The cluster will consist of 416 of Fujitsu's HX600 high-performance computers. Each of those machines is based on four quad-core Opteron processors so a total of 1,664 processors and 6,656 Opteron cores will be busy inside the machine, running applications such as scientific calculations, genomic information processing, computer graphics and large archive searches.
Alongside the main cluster will sit a symmetric multiprocessing cluster consisting of seven SPARC enterprise Unix servers, each based on SPARC64 processors, and with 1T byte of memory.
The theoretical peak performance of the computer will be 61.2T flops (floating point operations per second), which would put it somewhere within the top 20 most powerful computers in the world if it was built today.
It will be seven times as powerful as the supercomputer it will replace at Kyoto University, and advances in electronics in the last few years mean it will consume the same amount of power or -- put another way -- it will require only 15 percent of the watts per teraflop.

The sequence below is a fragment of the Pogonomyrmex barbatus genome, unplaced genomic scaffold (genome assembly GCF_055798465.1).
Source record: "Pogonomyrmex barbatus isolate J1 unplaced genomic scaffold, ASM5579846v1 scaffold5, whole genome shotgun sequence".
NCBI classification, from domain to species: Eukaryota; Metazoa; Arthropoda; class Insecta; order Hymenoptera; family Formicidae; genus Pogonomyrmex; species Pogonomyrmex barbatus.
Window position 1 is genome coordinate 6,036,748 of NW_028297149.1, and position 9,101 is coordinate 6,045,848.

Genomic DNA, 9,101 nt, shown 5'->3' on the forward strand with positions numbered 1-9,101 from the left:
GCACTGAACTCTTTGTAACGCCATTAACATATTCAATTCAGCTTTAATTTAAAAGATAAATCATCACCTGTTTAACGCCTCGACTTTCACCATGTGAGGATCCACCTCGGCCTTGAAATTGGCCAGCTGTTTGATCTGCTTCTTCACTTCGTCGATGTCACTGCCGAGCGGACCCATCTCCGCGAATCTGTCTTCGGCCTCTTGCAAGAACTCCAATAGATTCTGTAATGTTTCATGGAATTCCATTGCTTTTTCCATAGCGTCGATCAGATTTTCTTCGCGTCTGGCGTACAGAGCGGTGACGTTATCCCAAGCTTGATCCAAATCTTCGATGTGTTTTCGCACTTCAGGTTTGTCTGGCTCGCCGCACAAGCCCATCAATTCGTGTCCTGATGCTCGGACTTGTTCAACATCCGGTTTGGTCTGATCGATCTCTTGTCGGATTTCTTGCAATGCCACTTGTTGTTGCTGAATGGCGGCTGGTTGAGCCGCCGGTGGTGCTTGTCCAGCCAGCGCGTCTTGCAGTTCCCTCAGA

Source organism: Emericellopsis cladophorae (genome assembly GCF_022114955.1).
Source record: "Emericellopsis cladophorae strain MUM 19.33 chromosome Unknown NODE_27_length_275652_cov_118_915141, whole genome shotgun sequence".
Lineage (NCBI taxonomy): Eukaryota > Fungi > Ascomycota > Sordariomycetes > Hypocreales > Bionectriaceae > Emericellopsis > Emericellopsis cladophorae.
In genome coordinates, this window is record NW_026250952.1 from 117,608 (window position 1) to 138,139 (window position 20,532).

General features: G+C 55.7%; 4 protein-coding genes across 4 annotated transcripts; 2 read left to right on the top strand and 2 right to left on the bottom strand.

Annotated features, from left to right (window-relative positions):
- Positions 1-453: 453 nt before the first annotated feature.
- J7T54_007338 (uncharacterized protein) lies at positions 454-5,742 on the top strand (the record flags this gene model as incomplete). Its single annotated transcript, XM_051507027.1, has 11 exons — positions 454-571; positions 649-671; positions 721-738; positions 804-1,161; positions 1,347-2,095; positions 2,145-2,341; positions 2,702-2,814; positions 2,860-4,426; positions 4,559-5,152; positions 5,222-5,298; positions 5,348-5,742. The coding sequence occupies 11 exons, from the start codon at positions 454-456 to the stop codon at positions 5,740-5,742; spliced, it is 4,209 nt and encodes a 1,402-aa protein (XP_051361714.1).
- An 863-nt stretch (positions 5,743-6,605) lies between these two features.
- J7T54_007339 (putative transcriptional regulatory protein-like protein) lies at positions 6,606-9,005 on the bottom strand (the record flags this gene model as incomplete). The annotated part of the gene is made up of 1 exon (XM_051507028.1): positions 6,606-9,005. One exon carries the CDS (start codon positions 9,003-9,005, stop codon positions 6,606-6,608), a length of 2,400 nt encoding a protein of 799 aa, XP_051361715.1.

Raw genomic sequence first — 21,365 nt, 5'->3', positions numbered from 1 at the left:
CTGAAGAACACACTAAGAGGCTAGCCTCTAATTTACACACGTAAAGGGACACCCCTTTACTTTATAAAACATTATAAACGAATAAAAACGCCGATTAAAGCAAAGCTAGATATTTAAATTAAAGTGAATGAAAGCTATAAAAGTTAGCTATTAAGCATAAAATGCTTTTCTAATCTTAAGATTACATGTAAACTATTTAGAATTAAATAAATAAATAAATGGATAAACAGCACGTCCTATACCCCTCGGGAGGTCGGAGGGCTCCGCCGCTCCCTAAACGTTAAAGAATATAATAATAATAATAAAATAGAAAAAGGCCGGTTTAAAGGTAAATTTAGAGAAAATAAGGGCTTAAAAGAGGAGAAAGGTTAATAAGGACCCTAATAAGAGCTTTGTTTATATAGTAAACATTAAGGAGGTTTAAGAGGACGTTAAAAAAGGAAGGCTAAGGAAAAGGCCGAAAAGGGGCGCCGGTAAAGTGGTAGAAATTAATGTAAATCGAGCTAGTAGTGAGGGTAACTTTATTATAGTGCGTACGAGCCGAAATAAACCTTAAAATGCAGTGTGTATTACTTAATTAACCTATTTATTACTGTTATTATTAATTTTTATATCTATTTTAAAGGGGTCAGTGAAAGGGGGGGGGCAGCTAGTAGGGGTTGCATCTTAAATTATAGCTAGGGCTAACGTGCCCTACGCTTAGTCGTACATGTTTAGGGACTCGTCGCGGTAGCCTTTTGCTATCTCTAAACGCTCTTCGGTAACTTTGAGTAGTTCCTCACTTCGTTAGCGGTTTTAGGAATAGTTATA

Energy consumption is becoming an increasingly important issue as supercomputers become more powerful. Underlining this importance a new ranking of supercomputers was published in 2007 that looks at their energy efficiency.
The Green 500 list was developed by two professors at the Virginia Polytechnic Institute and State University and the inaugural list put the IBM BlueGene/P system at the Daresbury Laboratory of the Science and Technology Facilities Council in the U.K. at the number one spot. The computer produces 357M Flops per watt.
Fujitsu didn't release precise energy consumption figures for the computer to be installed at Kyoto University but said the entire machine would consume about 600 kilowatts of power. Based on the theoretical peak performance that works out to an energy efficiency of about 102M Flops per watt for the new computer.